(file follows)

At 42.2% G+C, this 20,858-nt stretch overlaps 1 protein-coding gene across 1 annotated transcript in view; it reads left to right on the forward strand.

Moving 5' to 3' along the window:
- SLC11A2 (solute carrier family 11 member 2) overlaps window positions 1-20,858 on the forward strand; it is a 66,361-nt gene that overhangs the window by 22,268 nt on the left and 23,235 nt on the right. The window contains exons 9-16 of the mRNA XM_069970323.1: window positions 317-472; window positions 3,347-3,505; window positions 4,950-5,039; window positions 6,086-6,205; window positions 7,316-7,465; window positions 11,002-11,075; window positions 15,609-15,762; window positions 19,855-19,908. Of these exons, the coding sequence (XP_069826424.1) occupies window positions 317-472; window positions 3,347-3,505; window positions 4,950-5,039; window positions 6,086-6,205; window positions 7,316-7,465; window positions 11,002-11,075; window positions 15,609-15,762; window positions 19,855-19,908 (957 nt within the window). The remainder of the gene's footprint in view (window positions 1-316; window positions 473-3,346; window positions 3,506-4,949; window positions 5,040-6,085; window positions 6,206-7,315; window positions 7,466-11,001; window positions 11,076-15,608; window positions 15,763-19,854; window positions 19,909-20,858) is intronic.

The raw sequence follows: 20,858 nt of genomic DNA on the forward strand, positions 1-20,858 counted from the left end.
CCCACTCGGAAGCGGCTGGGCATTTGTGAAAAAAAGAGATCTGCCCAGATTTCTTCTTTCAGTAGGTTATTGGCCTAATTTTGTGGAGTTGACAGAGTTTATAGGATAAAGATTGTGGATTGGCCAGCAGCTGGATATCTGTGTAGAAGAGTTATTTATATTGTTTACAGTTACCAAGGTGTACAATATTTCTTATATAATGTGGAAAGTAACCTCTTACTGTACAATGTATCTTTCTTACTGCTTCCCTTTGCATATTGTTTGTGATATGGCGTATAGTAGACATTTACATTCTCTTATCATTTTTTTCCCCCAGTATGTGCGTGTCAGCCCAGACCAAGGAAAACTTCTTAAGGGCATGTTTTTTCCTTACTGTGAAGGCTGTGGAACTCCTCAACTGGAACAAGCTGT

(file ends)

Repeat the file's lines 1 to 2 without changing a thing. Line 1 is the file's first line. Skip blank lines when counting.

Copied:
At 42.2% G+C, this 20,858-nt stretch overlaps 1 protein-coding gene across 1 annotated transcript in view; it reads left to right on the forward strand.

Moving 5' to 3' along the window: